BRUSSELS (Reuters) – The European Union could pay more than $10 billion to secure hundreds of millions of doses of the vaccine candidates being developed by Pfizer-BioNTech and CureVac, an EU official involved in the talks told Reuters.
The bloc has agreed to pay 15.50 euros ($18.34) per dose for the COVID-19 vaccine candidate being developed by Pfizer and BioNTech, according to the official.
That would mean an overall price of up to 3.1 billion euros ($3.7 billion) for 200 million doses, rising to 4.65 billion euros if another optional 100 million doses are purchased under the deal, the official said.
The pricing information, previously undisclosed, confirms the EU is paying less per dose than the United States for an initial supply of that vaccine, as reported by Reuters last week.
The deal includes an insurance for EU countries to get compensation if the companies divert doses to the United States, according to the source, who requested anonymity due to the sensitivity of the matter.
The EU has separately agreed to pay 10 euros ($11.84) per dose for an initial supply of 225 million doses of the vaccine candidate from CureVac, a discount from the 12 euros the company set as the price for the shot, the official said.
The bloc struck the deal with CureVac this week to secure the supply of up to 405 million doses, of which 180 million are optional.
The official said CureVac had committed to starting deliveries by the end of March. It is unclear whether the additional 180 million doses would cost 10 or 12 euros each. Under the 10-euro price, though, the bloc would pay 4.05 billion euros for 405 million doses.
A spokesman for the European Commission, the bloc’s executive body, declined to comment on terms and pricing of vaccine contracts because they are confidential.
Germany’s BioNTech and CureVac declined to comment.
U.S. drugmaker Pfizer said it and BioNTech were using a tiered pricing formula based on volume and delivery dates and that the EU deal represented the largest initial order of its vaccine candidate to date.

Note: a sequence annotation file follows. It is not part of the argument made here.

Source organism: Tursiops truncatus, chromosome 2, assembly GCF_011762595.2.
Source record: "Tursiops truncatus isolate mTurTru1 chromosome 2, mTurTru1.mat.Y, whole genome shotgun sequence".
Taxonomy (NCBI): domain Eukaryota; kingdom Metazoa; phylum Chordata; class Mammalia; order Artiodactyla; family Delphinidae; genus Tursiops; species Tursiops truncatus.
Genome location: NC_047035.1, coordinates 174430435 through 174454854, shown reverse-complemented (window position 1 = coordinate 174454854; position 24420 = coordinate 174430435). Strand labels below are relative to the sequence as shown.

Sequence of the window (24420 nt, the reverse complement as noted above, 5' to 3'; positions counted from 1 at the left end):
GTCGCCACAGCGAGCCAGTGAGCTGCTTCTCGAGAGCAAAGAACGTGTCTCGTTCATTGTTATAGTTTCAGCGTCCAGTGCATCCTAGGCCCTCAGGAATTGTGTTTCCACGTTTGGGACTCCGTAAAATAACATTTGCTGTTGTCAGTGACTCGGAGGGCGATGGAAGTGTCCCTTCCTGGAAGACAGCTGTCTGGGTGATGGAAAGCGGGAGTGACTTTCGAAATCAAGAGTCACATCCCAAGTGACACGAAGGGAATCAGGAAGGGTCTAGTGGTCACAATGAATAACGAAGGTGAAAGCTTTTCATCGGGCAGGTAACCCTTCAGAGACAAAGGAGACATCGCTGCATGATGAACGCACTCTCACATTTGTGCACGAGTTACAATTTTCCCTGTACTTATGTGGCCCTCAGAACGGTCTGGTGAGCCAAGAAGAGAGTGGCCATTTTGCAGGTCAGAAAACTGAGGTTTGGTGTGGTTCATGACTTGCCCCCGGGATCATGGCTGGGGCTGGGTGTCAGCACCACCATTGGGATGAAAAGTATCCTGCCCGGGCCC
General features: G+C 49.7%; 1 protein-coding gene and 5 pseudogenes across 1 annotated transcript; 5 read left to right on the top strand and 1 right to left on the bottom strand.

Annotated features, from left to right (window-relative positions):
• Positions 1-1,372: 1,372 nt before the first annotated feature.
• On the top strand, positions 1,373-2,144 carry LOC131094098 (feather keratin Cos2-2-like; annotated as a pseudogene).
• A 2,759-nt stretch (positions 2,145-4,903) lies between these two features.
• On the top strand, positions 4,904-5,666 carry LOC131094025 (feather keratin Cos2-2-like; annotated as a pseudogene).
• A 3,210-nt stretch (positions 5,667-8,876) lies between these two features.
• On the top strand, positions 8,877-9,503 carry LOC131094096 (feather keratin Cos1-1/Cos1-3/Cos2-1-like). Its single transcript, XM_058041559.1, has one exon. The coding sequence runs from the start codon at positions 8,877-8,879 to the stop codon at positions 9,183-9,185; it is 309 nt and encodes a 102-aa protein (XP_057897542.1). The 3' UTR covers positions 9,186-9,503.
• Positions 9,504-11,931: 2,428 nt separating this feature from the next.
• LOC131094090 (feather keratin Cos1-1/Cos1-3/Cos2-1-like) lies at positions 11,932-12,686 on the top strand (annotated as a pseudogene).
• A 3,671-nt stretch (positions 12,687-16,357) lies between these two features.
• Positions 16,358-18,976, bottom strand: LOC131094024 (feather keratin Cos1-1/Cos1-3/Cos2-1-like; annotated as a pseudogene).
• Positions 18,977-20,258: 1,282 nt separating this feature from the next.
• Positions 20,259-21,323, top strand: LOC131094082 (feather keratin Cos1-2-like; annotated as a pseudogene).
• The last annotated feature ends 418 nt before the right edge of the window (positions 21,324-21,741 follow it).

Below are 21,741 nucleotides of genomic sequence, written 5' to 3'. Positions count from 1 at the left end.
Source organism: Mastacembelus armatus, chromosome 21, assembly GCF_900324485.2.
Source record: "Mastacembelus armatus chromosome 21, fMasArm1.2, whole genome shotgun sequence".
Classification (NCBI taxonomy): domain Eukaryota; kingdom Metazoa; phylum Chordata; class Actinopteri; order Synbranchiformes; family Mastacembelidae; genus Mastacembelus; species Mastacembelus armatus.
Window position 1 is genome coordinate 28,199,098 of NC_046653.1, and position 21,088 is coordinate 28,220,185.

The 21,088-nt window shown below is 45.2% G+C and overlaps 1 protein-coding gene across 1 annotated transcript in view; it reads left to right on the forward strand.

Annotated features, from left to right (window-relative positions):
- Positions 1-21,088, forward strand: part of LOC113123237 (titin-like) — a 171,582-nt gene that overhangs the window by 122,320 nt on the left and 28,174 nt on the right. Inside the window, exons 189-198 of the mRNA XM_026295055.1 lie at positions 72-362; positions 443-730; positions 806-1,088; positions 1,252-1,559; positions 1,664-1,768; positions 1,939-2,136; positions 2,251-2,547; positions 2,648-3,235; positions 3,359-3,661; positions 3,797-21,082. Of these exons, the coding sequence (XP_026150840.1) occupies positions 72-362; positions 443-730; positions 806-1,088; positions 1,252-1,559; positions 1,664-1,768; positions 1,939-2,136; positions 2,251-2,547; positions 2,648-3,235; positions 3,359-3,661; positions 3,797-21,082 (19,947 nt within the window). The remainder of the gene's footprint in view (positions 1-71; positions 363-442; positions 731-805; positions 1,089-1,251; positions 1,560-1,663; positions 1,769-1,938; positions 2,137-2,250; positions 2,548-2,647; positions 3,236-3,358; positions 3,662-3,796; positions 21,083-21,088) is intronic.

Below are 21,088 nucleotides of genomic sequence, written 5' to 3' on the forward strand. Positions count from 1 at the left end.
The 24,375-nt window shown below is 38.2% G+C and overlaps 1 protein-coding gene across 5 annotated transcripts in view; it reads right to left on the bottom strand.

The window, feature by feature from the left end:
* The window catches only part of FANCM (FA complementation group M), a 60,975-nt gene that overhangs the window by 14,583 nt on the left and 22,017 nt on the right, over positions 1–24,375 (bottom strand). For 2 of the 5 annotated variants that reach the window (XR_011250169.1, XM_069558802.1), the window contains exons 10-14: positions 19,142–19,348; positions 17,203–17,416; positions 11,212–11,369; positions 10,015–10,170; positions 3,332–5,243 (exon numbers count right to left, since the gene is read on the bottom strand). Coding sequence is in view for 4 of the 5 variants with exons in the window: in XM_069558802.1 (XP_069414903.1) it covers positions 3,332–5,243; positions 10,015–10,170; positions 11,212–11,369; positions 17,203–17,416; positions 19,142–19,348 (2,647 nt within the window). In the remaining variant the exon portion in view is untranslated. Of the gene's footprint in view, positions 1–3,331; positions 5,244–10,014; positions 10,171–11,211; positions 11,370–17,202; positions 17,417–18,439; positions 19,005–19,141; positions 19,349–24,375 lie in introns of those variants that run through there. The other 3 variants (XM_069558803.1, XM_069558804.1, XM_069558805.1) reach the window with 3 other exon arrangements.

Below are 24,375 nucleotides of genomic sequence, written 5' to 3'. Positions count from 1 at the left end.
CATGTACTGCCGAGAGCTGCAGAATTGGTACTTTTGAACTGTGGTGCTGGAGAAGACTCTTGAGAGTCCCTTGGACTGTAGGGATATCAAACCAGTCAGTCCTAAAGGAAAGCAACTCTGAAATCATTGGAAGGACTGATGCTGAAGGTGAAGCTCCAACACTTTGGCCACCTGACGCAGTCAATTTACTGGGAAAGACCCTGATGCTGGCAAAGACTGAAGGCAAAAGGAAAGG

“We are not disclosing further details of this agreement,” it added.
Pfizer and BioNTech said on Wednesday that final data showed their shot was 95% effective against COVID-19, and that they could start distributing shots before Christmas should they secure emergency authorisations..
In July the U.S. government agreed with Pfizer to pay $19.5 per dose for 100 million, with an option to buy a further 500 million under terms to be negotiated separately.
The lower price partly reflects the financial support given by the European Union to BioNTech for the drug’s development, a second EU official told Reuters last week.
Both the Pfizer-BioNTech and CureVac candidates are based on new messenger RNA (mRNA) technology and designed to be administered in two doses. That means, for the EU’s Pfizer shot, it would cost 31 euros to inoculate one person.
To secure the supply of the Pfizer-BioNTech vaccine, the EU has made a non-refundable down payment. The amount has not been disclosed, but the official said the bloc had paid 700 million euros to the companies.
The agreed price of 15.50 euros per dose would only be paid by those European governments willing to buy the shot, and only if it is approved by the EU regulator as safe and effective.
In a sign of the global race to secure vaccines, the EU required Pfizer and BioNTech to accept a “breach of contract clause” if they diverted doses to the United States, the source said.
In that eventuality, EU states would be reimbursed 50% of the money they had paid, the official said. This clause was requested by the EU, the official added, despite the companies planning to produce the doses for Europe in Belgium and Germany.
(Reporting by Francesco Guarascio @fraguarascio; Additional reporting by Ludwig Burger in Frankfurt; Editing by Pravin Char)